Fred Benenson, currently of Kickstarter, presented the history and current state of copyright law to Evan Korth’s Computers & Society class at NYU. I was lucky to be allowed to sit in.
Prof. Korth noted that Benenson started the Free Culture chapter at NYU. After college and an ITP masters degree, Benenson joined Creative Commons.
“Copyright law is a balancing act,” Benenson said. “It balances fair use and the rights of the public with the private rights granted to copyright holders.”
Continue reading ‘The Public Good: Fred Benenson Explains the Rights and Wrongs of Copyright’ »
“Academic criticism of DRM and the entertainment community’s enthusiasm for it are two debates that have run on parallel tracks for some time,” Wendy Seltzer, Law professor at the University of Colorado’s Law School, Berkman fellow, and board member of Tor, told me today.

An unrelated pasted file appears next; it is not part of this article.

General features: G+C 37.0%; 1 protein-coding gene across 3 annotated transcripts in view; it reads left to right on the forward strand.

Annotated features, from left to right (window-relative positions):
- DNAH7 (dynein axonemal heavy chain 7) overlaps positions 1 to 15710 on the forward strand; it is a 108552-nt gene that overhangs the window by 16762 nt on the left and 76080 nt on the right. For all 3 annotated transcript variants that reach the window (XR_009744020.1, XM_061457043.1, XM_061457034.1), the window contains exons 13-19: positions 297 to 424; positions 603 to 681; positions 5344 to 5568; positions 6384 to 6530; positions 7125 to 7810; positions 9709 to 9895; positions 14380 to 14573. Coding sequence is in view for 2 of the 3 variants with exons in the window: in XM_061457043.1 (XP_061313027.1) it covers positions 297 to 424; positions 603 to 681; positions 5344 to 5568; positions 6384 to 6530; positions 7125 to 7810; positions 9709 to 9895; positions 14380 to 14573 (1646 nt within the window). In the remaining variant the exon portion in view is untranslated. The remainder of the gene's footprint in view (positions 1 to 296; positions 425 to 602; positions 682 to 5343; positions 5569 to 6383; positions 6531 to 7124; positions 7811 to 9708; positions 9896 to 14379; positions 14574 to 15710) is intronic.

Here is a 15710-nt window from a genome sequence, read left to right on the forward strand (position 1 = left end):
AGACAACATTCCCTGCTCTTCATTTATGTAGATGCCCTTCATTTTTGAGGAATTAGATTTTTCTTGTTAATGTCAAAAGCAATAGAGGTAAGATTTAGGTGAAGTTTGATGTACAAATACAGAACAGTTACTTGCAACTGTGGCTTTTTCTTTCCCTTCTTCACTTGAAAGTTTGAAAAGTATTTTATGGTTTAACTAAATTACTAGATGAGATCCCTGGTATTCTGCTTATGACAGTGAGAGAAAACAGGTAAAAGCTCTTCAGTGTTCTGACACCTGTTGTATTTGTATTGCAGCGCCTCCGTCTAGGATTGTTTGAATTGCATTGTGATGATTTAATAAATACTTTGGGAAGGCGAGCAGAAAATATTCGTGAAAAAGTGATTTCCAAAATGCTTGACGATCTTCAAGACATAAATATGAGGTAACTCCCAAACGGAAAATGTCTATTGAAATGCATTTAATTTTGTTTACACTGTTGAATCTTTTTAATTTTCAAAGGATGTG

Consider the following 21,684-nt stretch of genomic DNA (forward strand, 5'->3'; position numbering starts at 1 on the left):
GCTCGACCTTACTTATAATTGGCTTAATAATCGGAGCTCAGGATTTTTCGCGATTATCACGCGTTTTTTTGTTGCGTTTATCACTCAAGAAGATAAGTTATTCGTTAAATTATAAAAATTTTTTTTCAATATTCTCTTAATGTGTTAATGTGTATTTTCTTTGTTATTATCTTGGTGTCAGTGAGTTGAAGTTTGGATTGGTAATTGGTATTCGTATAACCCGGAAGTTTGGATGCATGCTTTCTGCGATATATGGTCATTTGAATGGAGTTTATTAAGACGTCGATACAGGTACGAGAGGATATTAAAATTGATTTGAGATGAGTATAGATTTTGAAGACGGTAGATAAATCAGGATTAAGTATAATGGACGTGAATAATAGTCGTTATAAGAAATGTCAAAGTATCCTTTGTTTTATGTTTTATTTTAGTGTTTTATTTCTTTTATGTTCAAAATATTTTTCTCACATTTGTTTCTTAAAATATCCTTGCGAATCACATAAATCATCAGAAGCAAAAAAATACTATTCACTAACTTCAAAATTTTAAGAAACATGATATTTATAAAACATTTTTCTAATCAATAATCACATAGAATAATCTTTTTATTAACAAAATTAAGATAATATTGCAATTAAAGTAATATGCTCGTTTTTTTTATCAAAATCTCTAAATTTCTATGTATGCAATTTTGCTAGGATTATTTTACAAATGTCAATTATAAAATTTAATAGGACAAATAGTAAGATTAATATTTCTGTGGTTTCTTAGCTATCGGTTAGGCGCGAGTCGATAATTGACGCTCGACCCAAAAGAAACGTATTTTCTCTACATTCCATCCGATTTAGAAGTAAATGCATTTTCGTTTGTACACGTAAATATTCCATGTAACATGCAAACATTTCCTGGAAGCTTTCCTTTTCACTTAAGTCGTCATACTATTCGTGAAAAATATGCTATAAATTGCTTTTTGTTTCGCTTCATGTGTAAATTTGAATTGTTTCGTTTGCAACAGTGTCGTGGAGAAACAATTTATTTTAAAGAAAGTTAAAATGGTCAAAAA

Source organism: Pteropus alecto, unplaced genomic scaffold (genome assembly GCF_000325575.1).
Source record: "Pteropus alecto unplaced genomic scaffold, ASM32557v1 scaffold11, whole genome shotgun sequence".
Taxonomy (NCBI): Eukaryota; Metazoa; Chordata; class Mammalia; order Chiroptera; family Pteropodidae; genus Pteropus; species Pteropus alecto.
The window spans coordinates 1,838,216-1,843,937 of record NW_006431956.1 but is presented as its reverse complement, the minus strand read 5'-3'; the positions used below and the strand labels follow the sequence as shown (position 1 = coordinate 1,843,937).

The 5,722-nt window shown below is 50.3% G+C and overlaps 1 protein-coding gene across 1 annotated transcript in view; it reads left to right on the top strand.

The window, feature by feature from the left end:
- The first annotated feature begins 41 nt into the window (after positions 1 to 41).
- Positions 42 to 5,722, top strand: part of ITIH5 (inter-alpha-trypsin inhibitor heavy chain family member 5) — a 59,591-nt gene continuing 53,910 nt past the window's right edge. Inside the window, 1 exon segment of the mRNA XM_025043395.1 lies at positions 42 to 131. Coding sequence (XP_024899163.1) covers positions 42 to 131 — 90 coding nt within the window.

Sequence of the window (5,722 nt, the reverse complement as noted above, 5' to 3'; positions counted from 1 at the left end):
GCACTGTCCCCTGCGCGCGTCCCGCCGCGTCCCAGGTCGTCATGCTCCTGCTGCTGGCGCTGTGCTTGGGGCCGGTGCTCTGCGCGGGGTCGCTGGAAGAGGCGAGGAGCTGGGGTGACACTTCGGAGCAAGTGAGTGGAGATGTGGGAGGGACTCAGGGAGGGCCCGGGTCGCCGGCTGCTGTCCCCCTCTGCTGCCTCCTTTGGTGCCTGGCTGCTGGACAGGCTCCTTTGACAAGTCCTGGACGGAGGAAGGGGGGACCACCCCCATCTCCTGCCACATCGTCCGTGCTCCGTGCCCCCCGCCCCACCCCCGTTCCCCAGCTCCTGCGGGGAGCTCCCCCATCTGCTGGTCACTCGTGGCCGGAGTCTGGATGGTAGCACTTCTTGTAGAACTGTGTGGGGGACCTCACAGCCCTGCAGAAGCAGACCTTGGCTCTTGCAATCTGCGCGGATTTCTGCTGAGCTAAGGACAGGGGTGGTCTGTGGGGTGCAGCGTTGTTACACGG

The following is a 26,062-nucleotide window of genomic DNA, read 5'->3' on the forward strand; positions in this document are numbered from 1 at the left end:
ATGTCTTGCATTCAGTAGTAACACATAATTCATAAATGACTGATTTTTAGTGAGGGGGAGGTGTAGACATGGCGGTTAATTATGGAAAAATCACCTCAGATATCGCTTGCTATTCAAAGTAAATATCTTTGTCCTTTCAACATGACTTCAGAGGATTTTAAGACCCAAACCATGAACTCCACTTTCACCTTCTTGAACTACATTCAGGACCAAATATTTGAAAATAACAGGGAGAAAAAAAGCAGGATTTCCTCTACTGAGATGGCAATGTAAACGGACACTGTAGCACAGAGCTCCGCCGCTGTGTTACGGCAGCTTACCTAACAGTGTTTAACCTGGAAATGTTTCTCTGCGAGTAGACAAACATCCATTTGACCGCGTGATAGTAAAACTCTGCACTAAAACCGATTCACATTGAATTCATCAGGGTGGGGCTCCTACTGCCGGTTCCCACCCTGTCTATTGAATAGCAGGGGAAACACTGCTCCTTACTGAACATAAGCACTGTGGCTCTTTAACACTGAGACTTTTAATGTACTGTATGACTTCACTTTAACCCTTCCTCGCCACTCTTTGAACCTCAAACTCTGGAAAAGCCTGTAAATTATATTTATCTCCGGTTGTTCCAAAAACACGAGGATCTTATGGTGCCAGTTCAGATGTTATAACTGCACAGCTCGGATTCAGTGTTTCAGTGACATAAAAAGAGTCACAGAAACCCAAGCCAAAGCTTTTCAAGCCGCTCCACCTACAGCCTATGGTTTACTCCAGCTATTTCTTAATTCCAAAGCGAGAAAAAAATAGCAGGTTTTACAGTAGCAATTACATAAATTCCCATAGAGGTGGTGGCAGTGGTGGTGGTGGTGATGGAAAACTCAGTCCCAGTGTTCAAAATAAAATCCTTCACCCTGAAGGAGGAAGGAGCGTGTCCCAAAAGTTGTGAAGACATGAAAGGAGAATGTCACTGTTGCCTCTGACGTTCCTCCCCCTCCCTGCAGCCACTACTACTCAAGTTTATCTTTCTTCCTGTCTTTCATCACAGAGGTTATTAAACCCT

“Policy makers bow to the entertainment companies without listening to academic concerns.”
One such academic paper is “Digital rights management: Desirable, inevitable, and almost irrelevant,” (available here in .pdf format), a three page screed published in 2007.
Digital Rights Management (DRM) software is designed to make it impossible to copy and share songs, movies, software, and other products which, because they are digital, can be distributed virtually for free.
Not all academic research opposes DRM, Odlyzko said, precisely because DRM is complex. “There are all these nobs to turn, so you can produce lots of PhD theses and conference papers,” he wrote to me in an e-mail.
Continue reading ‘DRM: Unnecessary, Expensive, Broken’ »